Hi! I am torn between taking up IT or Computer Engineering courses. Which of the two is a lot easier yet it will give you satisfaction in salary? Thank you!
One more semester and I am an upcoming college student. I need to have a certain decision so that I won't regret it in the future. student
In terms of easier course work I believe computer science would be more difficult than IT. However in terms of salary satisfaction, COMPE would probably have a higher salary! Here is some more information below about the two.
Computer science is a broad field that encompasses many technical and non-technical roles. Students interested in technology can pursue any of several degree pathways based on those roles. Depending on whether you want to work in software design, programming, information systems management, hardware design, research, management, or hardware engineering, you might pursue any of the following degrees:
Computer engineering: These programs teach students about software, networks, operating systems, and programming languages, and hardware components like microprocessors and fiber optics. Some Master of Science in Computer Engineering programs also dive into electrical engineering.
Computer science: At the bachelor's degree level, computer science degrees tend to be designed for generalists and cover a lot of ground (software, hardware, and information systems). At the master's level, students can choose from among concentrations like software development, computer networking, computer engineering, software theory, robotics, and cyber security.
Information technology: Sometimes referred to as information systems management or just information systems, IT programs teach students about the practical applications of software and hardware systems and how to manage those systems.
Master of Business Administration: Traditional MBAs aren't technical, but today there are many MBA in Information Technology and dual MBA/MSCE degrees that give students a firm foundation in business fundamentals and computer science concepts.
To answer your question, I would say IT is easier, though regarding salary satisfaction, it depends on your expectations.
Here's a longer answer. I got a Electrical Engineering and Computer Science degree from my college, but even while I was working towards my degree, I realized that I did not enjoy electrical engineering (I didn't love computer science either). I then using my IT experience I gained while working through college, I got a job as an IT helpdesk person. I quickly moved into an IT desktop tech role after 6 months. I was then offered a position as a web developer (a side passion of mine that I had a on/off relationship with since high school). I jumped to that and have been doing pretty well since then. I would say that because we all change with time, it's really hard to pick a career that you think you'll love in 5 or 10 years. I think it's easier to figure out a personal value that really resonates with you, things such as "I love helping others", "I love to make a difference", "I want the spotlight", "I want to make difficult decisions for others", etc. I think that'll help guide you in your education and help you stick w/that personal value, regardless of the job and how that job changes over time.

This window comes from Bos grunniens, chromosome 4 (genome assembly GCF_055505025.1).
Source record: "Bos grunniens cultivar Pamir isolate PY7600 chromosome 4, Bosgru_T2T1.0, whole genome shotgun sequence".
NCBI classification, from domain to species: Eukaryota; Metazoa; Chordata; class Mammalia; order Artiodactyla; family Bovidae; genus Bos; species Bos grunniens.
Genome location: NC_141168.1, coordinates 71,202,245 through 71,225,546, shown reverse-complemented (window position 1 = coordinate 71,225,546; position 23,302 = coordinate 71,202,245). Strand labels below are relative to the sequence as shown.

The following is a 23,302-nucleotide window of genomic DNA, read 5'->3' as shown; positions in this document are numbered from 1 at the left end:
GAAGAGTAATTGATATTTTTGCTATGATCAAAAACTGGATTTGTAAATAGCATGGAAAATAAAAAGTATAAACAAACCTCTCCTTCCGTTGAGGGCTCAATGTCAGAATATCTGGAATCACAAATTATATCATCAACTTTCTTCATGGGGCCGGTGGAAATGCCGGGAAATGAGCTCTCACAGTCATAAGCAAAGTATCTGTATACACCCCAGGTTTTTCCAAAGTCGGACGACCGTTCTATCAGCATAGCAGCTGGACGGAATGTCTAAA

Lastly, and most importantly, if you were my mentee, I would advise learning computer science. It's much harder than IT, in my opinion, but with a CS degree, you can go into IT. With a IT degree, it's really hard to get a computer science job. It just gives you more options, and all it "costs" is difficulty.
I wish you the best!
I was a Computer Science major, and quickly realized that I did not like coding, so I went into Information Technology. At the same time, I also focused my efforts on internships, which allowed me to understand the various positions that are out there and trial them out so that I could start focusing on what I was most passionate about.
I also agree with the earlier answer that it will be easier to move from CE to IT than the other way around. So, if possible, I would suggest to take a sampling of courses from both areas as well as internships (or even related part-time jobs at the college) to get a better idea of how you might like these two areas and decide which one to concentrate on.
Good luck and best regards